Of the more sophisticated strategies, the main consideration is what information do you have on the level of dependency among effects in your synthesis. If you have all of these correlations among dependent effects, you could opt for multivariate meta-analysis. In practice, however, these correlations among dependent effects are rarely reported (Becker, 2000) and therefore multivariate meta-analyses are not terribly common (Ahn et al., 2012).
If you don't have the correlations among dependent effect sizes, that leaves you with robust variance estimation methods or multilevel meta-analysis methods. There are a couple of simulation studies comparing these approaches (López‐López et al., 2017; Moeyaert et al., 2017), including against the strategy of averaging over dependent effect sizes. The main take-aways from these simulation studies are that both methods are generally superior to averaging, and selecting between the two comes down to what statistical tests are crucial for your investigation, and how many studies you have.
If you are primarily interested in the overall effect, and less interested in moderators, robust variance estimation methods give you greater power with fewer studies. If you are more interested in moderators (and especially modelling heterogeneity and moderators at multiple levels of analysis), multilevel meta-analyses will give you more power to detect those moderators with fewer studies, but it is less powerful for detecting overall effects in smaller samples relative to robust variance methods. If you have a large number of studies (e.g. 60+), the differences between the two methods are greatly attenuated, so just pick the one that most directly maps onto your questions about moderators (they can both be implemented relatively easily in R).
Ahn, S., Ames, A. J., & Meyers, N. D. (2012). A review of meta-analysis in education: Methodological strengths and weaknesses. Review of Educational Research, 82, 436–476.
Becker, B. J. (2000). Multivariate meta-analysis. In H. E. A. Tinsley & E. D. Brown (Eds.), Handbook of applied multivariate statistics and mathematcial modeling (pp. 499–525). Orlando, FL: Academic Press.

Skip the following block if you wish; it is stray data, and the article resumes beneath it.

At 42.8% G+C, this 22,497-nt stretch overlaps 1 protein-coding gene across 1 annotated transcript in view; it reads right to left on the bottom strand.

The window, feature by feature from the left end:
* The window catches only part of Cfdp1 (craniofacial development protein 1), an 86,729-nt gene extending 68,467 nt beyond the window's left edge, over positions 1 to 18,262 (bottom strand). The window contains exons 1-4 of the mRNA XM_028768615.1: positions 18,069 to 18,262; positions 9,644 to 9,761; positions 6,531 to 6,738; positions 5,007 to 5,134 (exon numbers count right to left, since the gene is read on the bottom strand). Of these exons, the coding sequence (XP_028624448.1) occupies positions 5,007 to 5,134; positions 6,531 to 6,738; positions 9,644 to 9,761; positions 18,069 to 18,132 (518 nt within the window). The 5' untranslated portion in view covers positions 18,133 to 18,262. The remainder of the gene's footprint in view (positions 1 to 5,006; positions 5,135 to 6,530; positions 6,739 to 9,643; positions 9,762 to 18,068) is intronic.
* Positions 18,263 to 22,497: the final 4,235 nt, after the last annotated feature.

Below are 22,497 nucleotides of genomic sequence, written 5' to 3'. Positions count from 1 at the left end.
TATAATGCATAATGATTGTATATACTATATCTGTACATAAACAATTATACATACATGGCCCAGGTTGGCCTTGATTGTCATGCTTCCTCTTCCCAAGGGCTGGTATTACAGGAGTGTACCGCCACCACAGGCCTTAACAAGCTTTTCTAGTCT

Cheung, M. W. L. (2014). Modeling dependent effect sizes with three-level meta-analyses: a structural equation modeling approach. Psychological Methods, 19(2), 211-229.
Cooper, H. M. (2010). Research synthesis and meta-analysis: A step-by-step approach (4th ed.). Los Angeles: Sage Publications, Inc.
Hedges, L. V., Tipton, E., & Johnson, M. C. (2010). Robust variance estimation in meta‐regression with dependent effect size estimates. Research Synthesis Methods, 1(1), 39-65.
Kalaian, H. A., & Raudenbush, S. W. (1996). A multivariate mixed linear model for meta-analysis. Psychological Methods, 1(3), 227-235.
Konstantopoulos, S. (2011). Fixed effects and variance components estimation in three‐level meta‐analysis. Research Synthesis Methods, 2(1), 61-76.
López‐López, J. A., Van den Noortgate, W., Tanner‐Smith, E. E., Wilson, S. J., & Lipsey, M. W. (2017). Assessing meta‐regression methods for examining moderator relationships with dependent effect sizes: A Monte Carlo simulation. Research Synthesis Methods, 8(4), 435-450.
Moeyaert, M., Ugille, M., Natasha Beretvas, S., Ferron, J., Bunuan, R., & Van den Noortgate, W. (2017). Methods for dealing with multiple outcomes in meta-analysis: a comparison between averaging effect sizes, robust variance estimation and multilevel meta-analysis. International Journal of Social Research Methodology, 20(6), 559-572.